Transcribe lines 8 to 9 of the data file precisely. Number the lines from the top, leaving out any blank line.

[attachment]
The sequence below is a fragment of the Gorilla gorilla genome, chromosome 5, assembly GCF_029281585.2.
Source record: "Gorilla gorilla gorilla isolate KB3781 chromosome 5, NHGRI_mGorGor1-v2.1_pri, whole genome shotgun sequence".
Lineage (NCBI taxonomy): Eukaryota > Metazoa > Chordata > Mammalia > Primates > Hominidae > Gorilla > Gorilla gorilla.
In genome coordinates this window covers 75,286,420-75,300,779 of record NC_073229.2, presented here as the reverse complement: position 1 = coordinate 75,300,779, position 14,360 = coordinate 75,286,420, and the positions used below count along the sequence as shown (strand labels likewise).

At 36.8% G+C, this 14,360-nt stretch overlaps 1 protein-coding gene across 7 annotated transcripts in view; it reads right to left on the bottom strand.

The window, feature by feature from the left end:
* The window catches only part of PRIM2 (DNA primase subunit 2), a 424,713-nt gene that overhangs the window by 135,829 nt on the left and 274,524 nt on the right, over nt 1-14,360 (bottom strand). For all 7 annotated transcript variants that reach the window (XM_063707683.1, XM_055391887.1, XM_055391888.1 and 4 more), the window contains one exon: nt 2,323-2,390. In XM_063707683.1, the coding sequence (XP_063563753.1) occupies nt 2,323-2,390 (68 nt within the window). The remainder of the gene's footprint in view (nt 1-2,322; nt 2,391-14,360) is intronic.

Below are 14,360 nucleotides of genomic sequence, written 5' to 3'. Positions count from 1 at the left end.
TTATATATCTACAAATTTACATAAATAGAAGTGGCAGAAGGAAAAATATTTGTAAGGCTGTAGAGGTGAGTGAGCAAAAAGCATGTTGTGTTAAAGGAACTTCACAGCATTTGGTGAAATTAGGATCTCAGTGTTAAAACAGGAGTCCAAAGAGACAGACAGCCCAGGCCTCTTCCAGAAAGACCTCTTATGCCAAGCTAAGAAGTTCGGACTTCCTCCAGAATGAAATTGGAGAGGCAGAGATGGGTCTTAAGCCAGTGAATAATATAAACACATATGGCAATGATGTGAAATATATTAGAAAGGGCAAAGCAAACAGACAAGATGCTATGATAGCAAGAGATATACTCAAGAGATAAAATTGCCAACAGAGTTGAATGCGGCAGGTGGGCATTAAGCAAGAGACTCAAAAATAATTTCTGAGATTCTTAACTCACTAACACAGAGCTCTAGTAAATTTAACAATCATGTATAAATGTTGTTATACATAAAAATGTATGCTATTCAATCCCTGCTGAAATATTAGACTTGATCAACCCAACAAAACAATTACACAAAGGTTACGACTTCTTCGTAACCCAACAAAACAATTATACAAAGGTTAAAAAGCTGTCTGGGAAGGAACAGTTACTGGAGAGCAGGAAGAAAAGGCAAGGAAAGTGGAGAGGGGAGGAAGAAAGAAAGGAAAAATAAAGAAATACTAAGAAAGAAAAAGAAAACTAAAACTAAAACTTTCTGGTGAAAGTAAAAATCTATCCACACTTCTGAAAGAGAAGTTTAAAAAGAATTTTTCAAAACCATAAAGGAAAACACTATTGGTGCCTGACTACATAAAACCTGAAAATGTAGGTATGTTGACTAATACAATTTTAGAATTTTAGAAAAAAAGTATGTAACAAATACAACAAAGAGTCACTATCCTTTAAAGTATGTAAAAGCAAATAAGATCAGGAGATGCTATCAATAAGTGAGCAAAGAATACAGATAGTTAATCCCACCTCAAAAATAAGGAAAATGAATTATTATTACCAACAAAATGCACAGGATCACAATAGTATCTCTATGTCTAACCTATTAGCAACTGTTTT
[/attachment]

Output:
Below are 14,360 nucleotides of genomic sequence, written 5' to 3'. Positions count from 1 at the left end.
TTATATATCTACAAATTTACATAAATAGAAGTGGCAGAAGGAAAAATATTTGTAAGGCTGTAGAGGTGAGTGAGCAAAAAGCATGTTGTGTTAAAGGAACTTCACAGCATTTGGTGAAATTAGGATCTCAGTGTTAAAACAGGAGTCCAAAGAGACAGACAGCCCAGGCCTCTTCCAGAAAGACCTCTTATGCCAAGCTAAGAAGTTCGGACTTCCTCCAGAATGAAATTGGAGAGGCAGAGATGGGTCTTAAGCCAGTGAATAATATAAACACATATGGCAATGATGTGAAATATATTAGAAAGGGCAAAGCAAACAGACAAGATGCTATGATAGCAAGAGATATACTCAAGAGATAAAATTGCCAACAGAGTTGAATGCGGCAGGTGGGCATTAAGCAAGAGACTCAAAAATAATTTCTGAGATTCTTAACTCACTAACACAGAGCTCTAGTAAATTTAACAATCATGTATAAATGTTGTTATACATAAAAATGTATGCTATTCAATCCCTGCTGAAATATTAGACTTGATCAACCCAACAAAACAATTACACAAAGGTTACGACTTCTTCGTAACCCAACAAAACAATTATACAAAGGTTAAAAAGCTGTCTGGGAAGGAACAGTTACTGGAGAGCAGGAAGAAAAGGCAAGGAAAGTGGAGAGGGGAGGAAGAAAGAAAGGAAAAATAAAGAAATACTAAGAAAGAAAAAGAAAACTAAAACTAAAACTTTCTGGTGAAAGTAAAAATCTATCCACACTTCTGAAAGAGAAGTTTAAAAAGAATTTTTCAAAACCATAAAGGAAAACACTATTGGTGCCTGACTACATAAAACCTGAAAATGTAGGTATGTTGACTAATACAATTTTAGAATTTTAGAAAAAAAGTATGTAACAAATACAACAAAGAGTCACTATCCTTTAAAGTATGTAAAAGCAAATAAGATCAGGAGATGCTATCAATAAGTGAGCAAAGAATACAGATAGTTAATCCCACCTCAAAAATAAGGAAAATGAATTATTATTACCAACAAAATGCACAGGATCACAATAGTATCTCTATGTCTAACCTATTAGCAACTGTTTT